A slight implies
if not an insult
(real or imagined)

at least something

a slight cold,
a slight headache.

No one ever says:
"You make me slightly happy."

Although this, in fact,
is often the case.


The sky is melting. Me too.
Who hasn't seen it this way?

Pink between the castlework
of buildings.

Pensive syrup
drizzled over clouds.

It is almost catastrophic how heavenly.

A million poets, at least,
have stood in this very spot,
groceries in hand, wondering:

"Can I witness the Rapture
and still make it home in time for dinner?"

Thursday, April 6, 2017


Poets Doug Lang, me, and part of Beth Baruch Joselow
in DC (I was visiting from LA) 
after a reading on April 1, 1987
during my "big suit" phase

Sunday, April 2, 2017


I'll be reading my poetry and responding to interview questions from David Lehman and the audience at The New School Poetry Forum, April 25th, 6:30PM, Room 510, 66 West 12th Street, NYC, all welcome, and it's free.

Thursday, March 30, 2017


me with my mother and father in front of the house I grew up in, in April (Easter?) of 1966, two months after I got out of the military and stopped shaving, and only weeks before my mother died from a heart attack during an operation for the cancer that was growing inside her (but which she never revealed or complained about to most of us as she kept a smile for everyone but our next door aunt who she'd run over to cry with and then put her smile back on)...I was visiting from a Brooklyn apartment supplied by a patron (a woman editor who believed I was was going to write "The Great American Novel") with my wife Lee (taking the photo I assume)...the night my mother died in Saint Michael's hospital in Newark, soon after this shot was taken, with me beside her but when she called out for my oldest brother and me and I said I'm here ma, she didn't recognize me, I made a vow to shave the beard and did and to never have one again, a vow I've kept, as silly as it may seem...I miss her every day...him too most days...

Tuesday, March 28, 2017


William McPherson, or "Bill" as I knew him, was a dear friend who I am very sad has died. We met at a dinner party in DC in the early 1970s, when I was still living there. He was the editor of The Washington Post Book World, which I told him was better than the New York Times Book Review, except for reviews of poetry books, which I thought were terrible. He challenged me to do better and sent me Ann Sexton's new book to review. I wrote a mostly unflattering piece and he put it on the front page of the Post's book section. Walking through Dupont Circle the day it came out a woman screamed at me because of the review, and another later spit at me!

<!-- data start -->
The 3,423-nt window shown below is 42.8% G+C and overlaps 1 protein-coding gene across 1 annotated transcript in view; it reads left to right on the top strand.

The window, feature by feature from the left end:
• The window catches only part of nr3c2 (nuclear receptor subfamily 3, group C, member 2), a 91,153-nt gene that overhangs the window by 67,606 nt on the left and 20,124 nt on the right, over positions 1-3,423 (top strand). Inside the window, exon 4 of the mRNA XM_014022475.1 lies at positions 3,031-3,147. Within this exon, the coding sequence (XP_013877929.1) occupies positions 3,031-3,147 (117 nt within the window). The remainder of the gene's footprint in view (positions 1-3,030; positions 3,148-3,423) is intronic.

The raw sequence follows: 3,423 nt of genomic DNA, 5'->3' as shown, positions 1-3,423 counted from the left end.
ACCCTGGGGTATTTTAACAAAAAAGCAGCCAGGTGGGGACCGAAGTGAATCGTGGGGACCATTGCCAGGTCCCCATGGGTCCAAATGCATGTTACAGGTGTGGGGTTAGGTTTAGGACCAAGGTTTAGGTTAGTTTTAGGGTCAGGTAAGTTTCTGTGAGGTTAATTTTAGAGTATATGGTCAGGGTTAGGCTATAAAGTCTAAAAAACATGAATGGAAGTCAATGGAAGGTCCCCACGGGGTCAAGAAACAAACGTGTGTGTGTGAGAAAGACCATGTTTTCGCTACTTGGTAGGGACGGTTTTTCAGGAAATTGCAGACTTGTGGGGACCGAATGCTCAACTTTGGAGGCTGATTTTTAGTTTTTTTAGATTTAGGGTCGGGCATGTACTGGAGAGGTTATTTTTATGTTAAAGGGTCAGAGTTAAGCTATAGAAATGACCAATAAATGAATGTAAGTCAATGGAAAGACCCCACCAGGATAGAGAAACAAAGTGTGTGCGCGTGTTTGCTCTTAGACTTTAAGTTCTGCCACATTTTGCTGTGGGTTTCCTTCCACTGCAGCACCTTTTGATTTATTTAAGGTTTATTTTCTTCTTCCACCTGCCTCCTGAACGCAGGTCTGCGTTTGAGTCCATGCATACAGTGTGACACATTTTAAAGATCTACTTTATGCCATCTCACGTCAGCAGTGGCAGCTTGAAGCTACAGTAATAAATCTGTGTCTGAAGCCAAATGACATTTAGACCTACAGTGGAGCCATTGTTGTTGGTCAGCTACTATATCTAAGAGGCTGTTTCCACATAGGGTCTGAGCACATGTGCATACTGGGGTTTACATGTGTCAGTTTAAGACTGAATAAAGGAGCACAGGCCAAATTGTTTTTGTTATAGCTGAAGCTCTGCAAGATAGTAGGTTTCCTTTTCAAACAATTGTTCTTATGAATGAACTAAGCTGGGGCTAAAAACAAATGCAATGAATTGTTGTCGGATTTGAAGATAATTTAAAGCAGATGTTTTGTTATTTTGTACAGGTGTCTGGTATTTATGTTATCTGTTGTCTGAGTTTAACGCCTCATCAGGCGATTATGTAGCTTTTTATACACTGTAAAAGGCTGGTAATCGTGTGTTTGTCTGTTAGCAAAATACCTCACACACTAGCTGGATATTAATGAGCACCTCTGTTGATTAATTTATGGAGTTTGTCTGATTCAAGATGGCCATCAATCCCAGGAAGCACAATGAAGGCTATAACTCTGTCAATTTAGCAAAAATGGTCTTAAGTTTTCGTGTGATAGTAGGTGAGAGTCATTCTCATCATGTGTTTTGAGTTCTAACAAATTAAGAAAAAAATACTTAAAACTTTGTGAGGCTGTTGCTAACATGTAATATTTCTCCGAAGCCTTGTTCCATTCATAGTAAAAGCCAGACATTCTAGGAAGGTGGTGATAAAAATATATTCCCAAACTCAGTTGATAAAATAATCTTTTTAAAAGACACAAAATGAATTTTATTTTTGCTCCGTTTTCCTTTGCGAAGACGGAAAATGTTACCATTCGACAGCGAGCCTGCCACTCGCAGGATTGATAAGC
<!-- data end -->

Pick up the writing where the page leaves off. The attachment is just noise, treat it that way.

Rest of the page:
Those people cared about books, and so did Bill. I reviewed more books for him at The Washington Post for years, even after I left DC. But when he won a Pulitzer for his critical writing, he came to visit me in the city just as I was giving up the only office job I'd ever had, and for less than two years, to try and make acting in movies and TV my poet's day job. He took heart from my risking that move, and with two children to support on my own, and subsequently quit his prestigious and financially secure job at The Washington Post to write his first novel, TESTING THE CURRENT. Which won acclaim (read it and you will see why), as did his second TO THE SARGASSO SEA.

Forever after, whenever we saw each other, and often in our correspondence and phone conversations (and in his inscriptions to me in his books), he would bring that up, even after living the life of a freelance writer led to his financial decline (see his obit in the Washington Post here), for which I always felt a little responsible, though I know in the end I'm not that powerful and he was a man who made his own decisions, often as unexpected as mine, which is just one of the things we shared.

Bill was a handsome, witty, highly intelligent, impressive wordsmith and, in my experience, a generous and kind person. I am so happy and grateful he got to write those novels and live the life he'd wanted to. My condolences to his daughter Jane, his grandchildren, and all his family and friends and fans.

Sunday, March 26, 2017


Since first meeting him around 1970, my encounters with Iowa poet John Sjoberg—whether in person or through correspondence, always infused with his kind and gentle spirit—left me feeling filled with a kind of childlike sense of love.

There was an innocence and artlessness to his presence that translated to his poetry. His work wasn't what is sometimes called "faux naif"—because there was never anything "faux" about it, in my experience—but genuinely and uniquely a product of who John was, in the way that Satie's music or Henri Rousseau's paintings, are the results of who they were.

John's published output is minimal, compared to most poets (let alone a graphomaniac like me), but choice, as they used to say. Because no individual poem of his is duplicated, either in its approach or its outcome, and thus can't be compared to any other.